Article on Mel Gibson put his career, life in context
A balanced view of Mel Gibson
Thanks for the ecumenical piece on Mel Gibson and the upcoming film “Edge of Darkness” [“The Shadow in His Smile” by Geoff Boucher, Jan. 24]. It was refreshing to read an article that reflected on the totality of Gibson’s career rather than focusing entirely on the nadir of his drunk driving arrest. Tabloid baggage aside, Gibson remains a truly protean force in the world of film, and I think you captured that enigmatic quality that is elusive to most journalists. Kudos on writing a nuanced article as opposed to another tendentious shame piece that paints Gibson as some sort of cartoonish villain.
Why am I insulted to see Mel Gibson on your cover? Is it because I’m half-Jewish?
Is it because he opposed abortion, the use of contraceptives and, as a sanctimonious Christian, fathered seven children in wedlock then another out of?
No -- I think it’s because he built his own church to The Passion of the Mel Gibson, and I’d rather not worship there.
‘Friday Night’ has quiet appeal
Thank you to Neal Gabler for his brilliant piece on “Friday Night Lights” [“A Series Worth Cheering About,” Jan. 24]. I just finished watching the third season and cried buckets. It is indeed heartbreaking. Perhaps [Peter] Berg was right that it was the scheduling of “Friday Night Lights” against “Dancing With the Stars” and “American Idol” that led to low ratings. But I’d say leave the splashes to those shows. “Friday Night Lights’ ” quiet existence is perfect.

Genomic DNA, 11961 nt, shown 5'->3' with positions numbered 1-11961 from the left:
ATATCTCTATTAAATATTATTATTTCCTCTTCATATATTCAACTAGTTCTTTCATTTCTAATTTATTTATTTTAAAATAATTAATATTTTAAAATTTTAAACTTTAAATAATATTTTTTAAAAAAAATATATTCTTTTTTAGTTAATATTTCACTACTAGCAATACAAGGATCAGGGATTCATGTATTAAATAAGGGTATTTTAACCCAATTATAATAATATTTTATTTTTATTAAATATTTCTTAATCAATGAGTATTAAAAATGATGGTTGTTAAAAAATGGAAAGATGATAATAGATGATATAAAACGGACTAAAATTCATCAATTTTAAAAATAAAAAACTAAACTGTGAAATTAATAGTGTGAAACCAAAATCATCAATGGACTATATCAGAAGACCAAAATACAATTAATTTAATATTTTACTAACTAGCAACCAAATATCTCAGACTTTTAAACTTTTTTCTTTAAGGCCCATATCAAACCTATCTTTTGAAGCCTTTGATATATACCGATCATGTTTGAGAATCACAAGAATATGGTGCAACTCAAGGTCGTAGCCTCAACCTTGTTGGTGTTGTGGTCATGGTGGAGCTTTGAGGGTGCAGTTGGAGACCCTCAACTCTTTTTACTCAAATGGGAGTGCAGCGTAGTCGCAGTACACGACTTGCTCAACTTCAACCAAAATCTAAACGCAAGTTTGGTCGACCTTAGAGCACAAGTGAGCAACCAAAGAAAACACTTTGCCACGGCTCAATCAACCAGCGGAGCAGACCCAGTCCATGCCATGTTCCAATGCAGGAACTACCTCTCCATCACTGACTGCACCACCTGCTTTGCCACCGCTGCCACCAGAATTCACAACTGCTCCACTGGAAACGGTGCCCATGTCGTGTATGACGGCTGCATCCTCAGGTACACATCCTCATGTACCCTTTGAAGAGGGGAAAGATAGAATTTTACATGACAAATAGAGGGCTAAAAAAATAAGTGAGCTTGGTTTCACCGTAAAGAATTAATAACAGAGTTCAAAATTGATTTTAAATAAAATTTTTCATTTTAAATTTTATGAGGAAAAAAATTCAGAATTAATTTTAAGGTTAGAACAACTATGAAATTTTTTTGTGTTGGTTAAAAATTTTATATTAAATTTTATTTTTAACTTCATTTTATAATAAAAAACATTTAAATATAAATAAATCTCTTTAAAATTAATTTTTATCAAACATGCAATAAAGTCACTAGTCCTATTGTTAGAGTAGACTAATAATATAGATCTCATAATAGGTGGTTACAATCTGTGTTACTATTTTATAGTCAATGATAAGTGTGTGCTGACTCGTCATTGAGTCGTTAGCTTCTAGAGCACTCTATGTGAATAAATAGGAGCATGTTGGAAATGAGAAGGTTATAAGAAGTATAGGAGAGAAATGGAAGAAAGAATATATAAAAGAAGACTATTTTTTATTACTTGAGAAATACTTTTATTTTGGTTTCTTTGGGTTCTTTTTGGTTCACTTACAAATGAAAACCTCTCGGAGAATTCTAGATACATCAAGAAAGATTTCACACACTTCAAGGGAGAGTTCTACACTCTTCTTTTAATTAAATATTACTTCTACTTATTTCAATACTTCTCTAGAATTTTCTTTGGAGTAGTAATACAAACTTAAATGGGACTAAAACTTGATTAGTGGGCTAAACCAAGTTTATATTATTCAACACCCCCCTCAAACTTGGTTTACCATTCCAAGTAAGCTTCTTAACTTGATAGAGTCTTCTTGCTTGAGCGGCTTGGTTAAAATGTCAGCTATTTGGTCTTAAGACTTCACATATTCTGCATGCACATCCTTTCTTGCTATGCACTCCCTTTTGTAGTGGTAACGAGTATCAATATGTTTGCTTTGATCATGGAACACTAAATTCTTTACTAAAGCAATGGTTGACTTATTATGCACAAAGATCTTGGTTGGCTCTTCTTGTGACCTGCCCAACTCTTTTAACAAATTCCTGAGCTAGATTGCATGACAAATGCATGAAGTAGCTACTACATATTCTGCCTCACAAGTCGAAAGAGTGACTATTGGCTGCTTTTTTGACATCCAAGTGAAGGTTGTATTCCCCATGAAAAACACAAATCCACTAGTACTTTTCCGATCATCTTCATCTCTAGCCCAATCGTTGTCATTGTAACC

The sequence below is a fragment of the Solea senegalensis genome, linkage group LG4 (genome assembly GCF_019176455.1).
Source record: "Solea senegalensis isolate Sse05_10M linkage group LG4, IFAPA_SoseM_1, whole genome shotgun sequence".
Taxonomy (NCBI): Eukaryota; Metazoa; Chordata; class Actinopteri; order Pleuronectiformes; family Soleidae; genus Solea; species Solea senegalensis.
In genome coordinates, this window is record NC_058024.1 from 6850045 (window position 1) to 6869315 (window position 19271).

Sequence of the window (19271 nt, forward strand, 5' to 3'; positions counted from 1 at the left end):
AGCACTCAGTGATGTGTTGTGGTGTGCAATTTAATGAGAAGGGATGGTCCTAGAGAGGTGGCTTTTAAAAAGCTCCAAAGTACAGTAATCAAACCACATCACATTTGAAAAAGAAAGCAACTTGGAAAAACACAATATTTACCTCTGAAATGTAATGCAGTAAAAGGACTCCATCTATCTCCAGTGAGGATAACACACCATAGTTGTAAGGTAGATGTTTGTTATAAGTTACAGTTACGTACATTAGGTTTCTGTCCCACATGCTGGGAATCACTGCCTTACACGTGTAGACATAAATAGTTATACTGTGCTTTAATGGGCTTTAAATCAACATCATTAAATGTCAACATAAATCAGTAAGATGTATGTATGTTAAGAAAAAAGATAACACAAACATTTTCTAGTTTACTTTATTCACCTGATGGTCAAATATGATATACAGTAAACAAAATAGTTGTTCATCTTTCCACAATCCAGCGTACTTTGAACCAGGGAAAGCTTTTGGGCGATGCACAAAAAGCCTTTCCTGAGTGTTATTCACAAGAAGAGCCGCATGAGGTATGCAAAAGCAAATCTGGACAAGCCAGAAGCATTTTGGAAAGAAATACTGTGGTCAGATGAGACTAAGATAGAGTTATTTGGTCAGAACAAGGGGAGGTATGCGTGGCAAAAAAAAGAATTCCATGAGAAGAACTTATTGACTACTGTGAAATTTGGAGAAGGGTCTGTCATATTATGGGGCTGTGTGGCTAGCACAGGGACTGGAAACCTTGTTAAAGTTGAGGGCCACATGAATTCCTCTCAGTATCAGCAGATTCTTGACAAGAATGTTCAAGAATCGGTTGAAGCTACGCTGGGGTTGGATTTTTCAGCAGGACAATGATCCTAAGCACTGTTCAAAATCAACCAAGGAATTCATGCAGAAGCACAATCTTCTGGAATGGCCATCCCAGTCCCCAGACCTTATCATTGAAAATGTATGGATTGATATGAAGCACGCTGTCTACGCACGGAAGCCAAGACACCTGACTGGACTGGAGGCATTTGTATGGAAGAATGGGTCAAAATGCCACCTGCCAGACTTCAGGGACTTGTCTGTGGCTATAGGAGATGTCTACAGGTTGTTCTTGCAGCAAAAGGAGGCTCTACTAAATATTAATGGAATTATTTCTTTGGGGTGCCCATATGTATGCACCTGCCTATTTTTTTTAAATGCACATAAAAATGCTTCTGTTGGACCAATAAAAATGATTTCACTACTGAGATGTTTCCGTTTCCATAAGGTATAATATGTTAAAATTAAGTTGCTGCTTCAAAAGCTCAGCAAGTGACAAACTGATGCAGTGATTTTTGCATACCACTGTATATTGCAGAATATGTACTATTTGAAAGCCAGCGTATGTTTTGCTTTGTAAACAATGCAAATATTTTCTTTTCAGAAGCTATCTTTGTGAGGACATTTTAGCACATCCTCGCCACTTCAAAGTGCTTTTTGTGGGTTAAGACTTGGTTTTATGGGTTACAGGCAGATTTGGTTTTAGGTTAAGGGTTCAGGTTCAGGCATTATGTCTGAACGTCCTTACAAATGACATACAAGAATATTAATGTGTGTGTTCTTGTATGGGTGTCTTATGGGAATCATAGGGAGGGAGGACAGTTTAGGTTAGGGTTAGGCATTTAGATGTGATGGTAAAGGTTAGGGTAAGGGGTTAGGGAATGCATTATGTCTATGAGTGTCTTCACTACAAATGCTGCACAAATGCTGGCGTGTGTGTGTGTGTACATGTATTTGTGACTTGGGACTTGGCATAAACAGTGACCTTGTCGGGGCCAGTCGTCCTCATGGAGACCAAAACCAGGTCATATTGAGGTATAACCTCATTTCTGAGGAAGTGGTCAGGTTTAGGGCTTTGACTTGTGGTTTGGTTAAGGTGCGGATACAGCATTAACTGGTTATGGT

Scenery versus technology
Christopher Hawthorne certainly supplies some salient points on the increasing media-grubbing for our attention in public venues [“See the Cityscape Get Screened Out,” Jan. 24].
Our intake of media is fast evolving from a private affair (in-home/car/workplace), to a public, in situ one.
And while the offenses to architecture may be many and varied, Mother Nature is hardly being spared.
While I was resting during a recent bike trek amid the humble yet serene glories of the Sante Fe Dam Recreation Area, a gaggle of teens nearby were hunched raptly over their iPhones blissfully unaware of the snowcapped peaks glistening in the crisp winter sky.
Review seemed pro-Israel
Regarding Jonathan Kirsch’s review of “A Lethal Obsession” by Robert Wistrich [“The Longest Hatred,” Jan. 24], this review seems to take the usual pro-Israel tack that opposition to Israel and its treatment of the indigenous Arab population is simply the product of anti-Semitism.
I had relatives who died at Auschwitz, but I do not accept that what happened in Europe or even historically can justify the policies of a nation that should answer to the same standards of civilized conduct as any other nation.